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In the footsteps of the Fathers

27 April 2018

John Connell profiles Fr John Musther, who, in his seventies, has traced the footsteps of Britain’s early saints to the very edges of Britain


Fr John above St Constantine’s Cells, Wetheral, Cumbria

Fr John above St Constantine’s Cells, Wetheral, Cumbria

“IF ANYONE desires to come after me,” Christ exhorts, “let him deny himself, take up his cross, and follow me.”

One man who has borne his cross further than most is Cumbria’s only Orthodox priest, Fr John Musther, defying Parkinson’s disease to follow in the footsteps of the saints across the wilds of northern Britain.

As if this were not challenge enough, Fr John Musther, who is 77, has also written a 300-page, lavishly illustrated book, Sacred North, about his pilgrimage.

Fr John’s research for Sacred North has taken him tens of thousands of miles by boat, plane, camper van, and on foot, from the Outer Hebrides to the northernmost part of the Shetland archipelago, as well as to holy sites across Durham, Northumberland, and Cumbria. His gruelling mission took him to some of the most isolated and inhospitable places in Britain.

Despite mobility and balance problems, and constant fatigue and tremors, and spurred onwards by his faith, the former Anglican monk confronted stormy seas and dizzying cliff-top paths to complete his life’s work.

He stumbled over a boulder-strewn beach in poor light on the hunt for St Ciaran’s Cave, on the Achinhoan Headland, in Kintyre. He dragged himself up an Orcadian sea stack (a steep, often vertical column rock in the sea near a coast) using a chain put there to aid the more intrepid pilgrims. He was so determined to see the project through that he completed the last leg recovering from surgery for an aortic aneurism.

Together with his wife, Jenny, and the book’s photographer, Phil Cope, he has visited more than 250 sacred places over the past two years, from well-known centres of early monasticism such as Iona and Lindisfarne, to obscure ruined chapels, secret caves, and lost hermitages.

He struggled over barbed-wire fences and huge ladders straddling high walls, endured a four-hour boat trip to St Kilda on a rough Atlantic swell, and battled head down through wind and rain to reach a ruined chapel known as Tigh a’Bheannaich (House of the Blessed) on the top of the Isle of Lewis.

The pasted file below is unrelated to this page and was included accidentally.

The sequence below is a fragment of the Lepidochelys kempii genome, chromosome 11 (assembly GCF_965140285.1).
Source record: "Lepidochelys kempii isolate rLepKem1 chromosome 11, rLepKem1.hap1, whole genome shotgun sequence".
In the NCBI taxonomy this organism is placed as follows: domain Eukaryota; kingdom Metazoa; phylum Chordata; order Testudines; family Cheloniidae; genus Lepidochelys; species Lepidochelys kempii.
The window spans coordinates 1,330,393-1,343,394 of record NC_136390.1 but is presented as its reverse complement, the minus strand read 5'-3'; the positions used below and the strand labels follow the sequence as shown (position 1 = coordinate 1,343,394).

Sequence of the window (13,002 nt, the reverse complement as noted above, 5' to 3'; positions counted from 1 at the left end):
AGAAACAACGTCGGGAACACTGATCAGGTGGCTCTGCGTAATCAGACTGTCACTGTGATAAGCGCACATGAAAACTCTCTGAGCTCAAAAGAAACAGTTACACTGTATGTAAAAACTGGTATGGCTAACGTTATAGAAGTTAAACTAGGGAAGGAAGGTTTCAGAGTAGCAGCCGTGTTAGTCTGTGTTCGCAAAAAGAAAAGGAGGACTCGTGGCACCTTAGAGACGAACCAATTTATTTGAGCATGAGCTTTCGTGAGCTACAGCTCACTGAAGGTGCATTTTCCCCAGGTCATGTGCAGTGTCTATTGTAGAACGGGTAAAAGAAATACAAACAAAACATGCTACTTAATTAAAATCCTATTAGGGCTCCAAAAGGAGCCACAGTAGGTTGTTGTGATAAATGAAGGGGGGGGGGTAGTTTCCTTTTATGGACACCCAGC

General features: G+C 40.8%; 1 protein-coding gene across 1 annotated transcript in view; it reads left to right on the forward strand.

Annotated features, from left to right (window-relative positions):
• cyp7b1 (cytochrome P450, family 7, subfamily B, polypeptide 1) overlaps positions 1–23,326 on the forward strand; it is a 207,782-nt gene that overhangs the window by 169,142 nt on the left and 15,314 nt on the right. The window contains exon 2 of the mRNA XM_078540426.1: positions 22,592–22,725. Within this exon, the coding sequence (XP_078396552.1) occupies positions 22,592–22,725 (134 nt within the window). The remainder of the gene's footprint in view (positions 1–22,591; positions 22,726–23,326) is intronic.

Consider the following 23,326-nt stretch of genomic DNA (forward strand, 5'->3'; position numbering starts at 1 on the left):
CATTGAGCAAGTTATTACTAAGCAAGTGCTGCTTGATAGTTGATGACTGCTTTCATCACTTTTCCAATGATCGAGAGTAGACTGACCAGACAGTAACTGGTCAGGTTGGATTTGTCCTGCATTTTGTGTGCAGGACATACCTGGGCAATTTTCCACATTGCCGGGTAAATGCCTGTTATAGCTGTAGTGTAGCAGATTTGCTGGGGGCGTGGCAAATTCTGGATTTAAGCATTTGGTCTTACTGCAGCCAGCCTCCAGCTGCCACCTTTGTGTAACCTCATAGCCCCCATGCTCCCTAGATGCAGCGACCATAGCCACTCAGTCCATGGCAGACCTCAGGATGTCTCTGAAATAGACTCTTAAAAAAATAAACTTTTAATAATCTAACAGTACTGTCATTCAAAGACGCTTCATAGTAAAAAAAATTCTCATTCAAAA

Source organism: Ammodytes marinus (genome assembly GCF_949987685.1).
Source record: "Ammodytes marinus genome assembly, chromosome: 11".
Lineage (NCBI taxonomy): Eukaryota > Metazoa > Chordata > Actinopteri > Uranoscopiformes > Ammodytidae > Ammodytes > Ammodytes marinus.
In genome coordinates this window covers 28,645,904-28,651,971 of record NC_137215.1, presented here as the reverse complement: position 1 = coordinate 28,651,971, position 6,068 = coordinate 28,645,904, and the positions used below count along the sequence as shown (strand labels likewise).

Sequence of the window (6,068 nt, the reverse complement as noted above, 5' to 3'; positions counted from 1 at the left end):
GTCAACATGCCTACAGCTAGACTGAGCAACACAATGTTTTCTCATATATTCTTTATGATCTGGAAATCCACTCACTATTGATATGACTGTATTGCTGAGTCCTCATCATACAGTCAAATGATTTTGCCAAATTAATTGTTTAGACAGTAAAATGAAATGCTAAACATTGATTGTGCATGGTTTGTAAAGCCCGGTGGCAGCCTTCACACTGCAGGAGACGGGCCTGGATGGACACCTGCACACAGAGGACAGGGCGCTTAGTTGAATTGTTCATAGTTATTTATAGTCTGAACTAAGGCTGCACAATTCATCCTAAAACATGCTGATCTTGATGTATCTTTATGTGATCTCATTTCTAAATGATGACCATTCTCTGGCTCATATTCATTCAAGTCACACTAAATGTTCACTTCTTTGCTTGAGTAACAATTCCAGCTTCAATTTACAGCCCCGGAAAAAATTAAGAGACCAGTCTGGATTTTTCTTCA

To get to one far-flung hermitage on the tiny island of Papa Westray, in Orkney, he took the shortest scheduled flight in the world: two minutes in a small plane, in windy conditions. It was worth it, he thinks: “The silence was tangible and the solitude awesome.”

PHIL COPESt Fillan’s Cave, Pittenweem. Most of St Fillan’s life was spent as a hermit in this fishing village, which was named after him (Pittenweem means “place of the cave”). Tradition says that he was able to pray and write thanks to a light that emanated from his arm

THE main contention of Sacred North is that some of the Desert Fathers — early Christian hermits who lived mainly in Egypt — followed trade routes northwards to found early monasteries, spread the gospel, and search for suitable places to practise their rather extreme brand of asceticism here in Britain.

“All my life, I have been fascinated by the question of who these men were, what they were doing, and where did they go?” Fr John explains. “We were familiar with the great sea highway around the coasts of Ireland and Scotland, which was used by the earliest of monks; we followed them, first, up through the west of Scotland, then up the east coast all the way to Shetland. We made a third journey going south into northern Britain.

PHIL COPEThe Dupplin cross, a Pictish carving of the early ninth century, placed for preservation under the 11th/12th century tower of St Serf’s, in Dunning

“We found well over a hundred inspiring and often hidden little-known sacred sites on Arran, Bute, Mull, Skye, Loch Shiel, Raasay, Islay, Colonsay, Eigg, the Outer Hebrides, Barra, St Kilda, Orkney, Shetland, as well as more well-known holy sites such as Iona, Lindisfarne, Jarrow, and Durham. We began our journey in Ardwall and finished in Shetland.

“We discovered the same life, the same solitude, the same prayer, and the same holiness in place after place in between. Their journey and ours became slowly entwined.”

For these early hermits, taking up the cross was not only a solemn instruction to bear life’s burdens with faith in the face of persecution and even death: it was also a call to accept the “new martyrdom” — that of dying to the world and crucifying the flesh through the rigours of the monastic life. They were prepared to go to the ends of the earth to seek a fuller union with Christ, to live on the very edge of what was possible.